Towson at Mount St. Mary's: Three things to watch

Tigers own 3-0 advantage in all-time series with host Mountaineers

March 02, 2013|By Edward Lee, The Baltimore Sun

Towson has won all three meetings in this series, including last year’s 10-8 contest when the Tigers overcame a one-goal deficit in the fourth quarter. They avoided the program’s first 0-4 start with a 9-8 overtime decision against Mercer last Sunday. Junior midfielder-turned-attackman Thomas DeNapoli leads Towson in goals (10) and points (12). Mount St. Mary’s fell to 2-2 after absorbing an 18-11 setback to No. 11 Virginia Tuesday night. The Mountaineers may have found their goalkeeper of the near future in sophomore Adam Borgogelli. Here are some factors that could play into the outcome at Waldron Family Stadium in Emmitsburg Saturday night.

1) Towson’s defensive plan. The Mount St. Mary’s offense is headlined by the starting attack of seniors Andrew Scalley (nine goals and 14 assists), Brett Schmidt (10, 7) and Cody Lehrer (11, 5). That trio will certainly generate a lot of the Tigers’ attention, but coach Shawn Nadelen said the defense can’t afford to forget about midfielders like seniors Bryant Schmidt (4, 2), Daniel Stranix (4, 1) and Eric Ososki (3, 1). “Those guys are just as capable after seeing what they did against Virginia,” Nadelen said, referring to the combined seven goals and two assists they accounted for. “I think all of their midfielders had at least two points in that game. When you focus on the attack so much, that can create opportunities for the midfielders, and those guys are very capable. So they’re pretty balanced with their top six offensive guys. I think they rely heavily on their attack to really get things going and generate a lot of offense, but if you worry too much about the and don’t pay attention to the midfield, those guys will hurt you as well.”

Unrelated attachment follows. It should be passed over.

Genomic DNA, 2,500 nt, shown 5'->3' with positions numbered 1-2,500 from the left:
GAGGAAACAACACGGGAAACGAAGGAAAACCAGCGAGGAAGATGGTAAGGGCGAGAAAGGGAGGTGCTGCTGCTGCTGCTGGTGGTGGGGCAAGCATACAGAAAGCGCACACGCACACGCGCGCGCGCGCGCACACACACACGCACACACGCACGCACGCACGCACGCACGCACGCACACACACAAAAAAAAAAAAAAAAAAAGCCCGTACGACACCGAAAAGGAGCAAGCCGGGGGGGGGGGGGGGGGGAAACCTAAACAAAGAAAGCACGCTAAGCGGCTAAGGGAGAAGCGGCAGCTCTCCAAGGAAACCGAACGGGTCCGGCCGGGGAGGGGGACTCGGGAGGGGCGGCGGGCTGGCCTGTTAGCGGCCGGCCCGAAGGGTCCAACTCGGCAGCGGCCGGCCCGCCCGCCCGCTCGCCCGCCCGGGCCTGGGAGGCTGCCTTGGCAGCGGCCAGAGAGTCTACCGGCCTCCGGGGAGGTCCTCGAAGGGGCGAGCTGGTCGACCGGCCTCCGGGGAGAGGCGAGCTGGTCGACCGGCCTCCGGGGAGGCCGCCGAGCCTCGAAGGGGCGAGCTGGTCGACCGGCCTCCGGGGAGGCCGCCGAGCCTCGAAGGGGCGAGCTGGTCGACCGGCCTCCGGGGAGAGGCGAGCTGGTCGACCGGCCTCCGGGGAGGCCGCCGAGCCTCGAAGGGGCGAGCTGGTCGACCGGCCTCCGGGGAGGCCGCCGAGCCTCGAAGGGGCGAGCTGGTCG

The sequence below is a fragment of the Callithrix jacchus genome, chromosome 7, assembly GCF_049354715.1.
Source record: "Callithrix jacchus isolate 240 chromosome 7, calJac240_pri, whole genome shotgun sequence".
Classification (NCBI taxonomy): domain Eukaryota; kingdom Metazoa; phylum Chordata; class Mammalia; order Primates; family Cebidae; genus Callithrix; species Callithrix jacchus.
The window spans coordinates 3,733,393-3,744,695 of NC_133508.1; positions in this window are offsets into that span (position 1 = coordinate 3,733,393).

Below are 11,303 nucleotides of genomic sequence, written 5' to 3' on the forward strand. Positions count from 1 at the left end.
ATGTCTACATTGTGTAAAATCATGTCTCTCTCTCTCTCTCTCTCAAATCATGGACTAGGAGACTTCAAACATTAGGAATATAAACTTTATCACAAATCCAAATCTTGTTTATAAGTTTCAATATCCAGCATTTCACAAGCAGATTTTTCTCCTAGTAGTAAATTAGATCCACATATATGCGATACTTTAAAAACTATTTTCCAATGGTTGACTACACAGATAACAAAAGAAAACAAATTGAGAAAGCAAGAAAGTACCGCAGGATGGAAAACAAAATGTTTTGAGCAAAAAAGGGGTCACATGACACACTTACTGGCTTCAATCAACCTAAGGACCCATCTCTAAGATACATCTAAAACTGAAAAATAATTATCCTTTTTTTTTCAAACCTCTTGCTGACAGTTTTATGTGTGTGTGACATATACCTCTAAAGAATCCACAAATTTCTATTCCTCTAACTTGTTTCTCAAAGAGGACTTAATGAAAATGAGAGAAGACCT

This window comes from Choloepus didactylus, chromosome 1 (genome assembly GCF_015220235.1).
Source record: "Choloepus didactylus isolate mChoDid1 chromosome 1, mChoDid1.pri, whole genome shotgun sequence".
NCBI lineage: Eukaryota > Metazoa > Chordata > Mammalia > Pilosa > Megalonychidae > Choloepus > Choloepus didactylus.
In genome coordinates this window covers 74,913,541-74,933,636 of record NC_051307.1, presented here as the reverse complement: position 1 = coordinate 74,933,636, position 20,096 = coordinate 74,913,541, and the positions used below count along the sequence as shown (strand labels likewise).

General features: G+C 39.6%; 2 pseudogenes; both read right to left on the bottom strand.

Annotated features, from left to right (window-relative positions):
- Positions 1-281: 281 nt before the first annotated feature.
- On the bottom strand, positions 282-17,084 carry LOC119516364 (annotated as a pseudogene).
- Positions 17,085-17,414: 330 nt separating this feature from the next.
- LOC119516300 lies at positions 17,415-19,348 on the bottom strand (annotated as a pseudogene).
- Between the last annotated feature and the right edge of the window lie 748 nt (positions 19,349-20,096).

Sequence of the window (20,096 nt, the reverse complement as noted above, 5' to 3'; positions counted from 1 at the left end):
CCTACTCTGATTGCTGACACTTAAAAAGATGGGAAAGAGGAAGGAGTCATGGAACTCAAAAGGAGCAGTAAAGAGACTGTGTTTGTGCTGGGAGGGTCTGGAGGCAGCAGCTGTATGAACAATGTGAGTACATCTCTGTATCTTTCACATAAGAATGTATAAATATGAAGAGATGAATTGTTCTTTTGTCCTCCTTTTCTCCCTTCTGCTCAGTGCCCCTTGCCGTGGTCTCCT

2) Mount St. Mary’s clears. According to coaches, the new rules in place to help accelerate pace of play in college lacrosse have made it difficult for teams to disrupt clears because coaches are so concerned about running their offensive midfielders off the field in favor of their defensive brethren. Try telling that to the Mountaineers, who have succeeded on just 65.5 percent (38-of-58) of their clears so far. Coach Tom Gravante said the team has emphasized clearing this week, including advising Borgogelli to taking his time while trying to connect on outlet passes. But Gravante put a good deal of the burden on the midfielders. “[W]e made some adjustments, working with the short-stick D-middies,” he said. “They need to handle the ball better as well. There were a few times when those kids were just running into the gauntlet, running themselves into a trap when they really didn’t need to. They need to be more poised. If three guys are closing the gap, that means there are two guys wide open on that field. So they’ve got to do a better job of playing with more poise and running with their heads up.”

3) Towson’s accuracy. All four of Mount St. Mary’s opponents have reached double digits in goals. On the flip side, the Tigers have yet to post 10 goals against an opposing defense. They are converting just 23.7 percent of their shots into goals. Borgogelli is a first-time, full-time starter, but Nadelen said the worst thing the Towson shooters could do is underestimate Borgogelli. “One of our biggest fears every game is to give a goalie confidence early by shooting the ball into his stick or giving him easy looks with outside shots that are easy saves and boost his confidence,” he said. “We always want to test the goalie early by making the guy make a difficult save with a good shot in a good location. So we’re going to continue to have that mindset and hopefully challenge him that way in the first quarter.”

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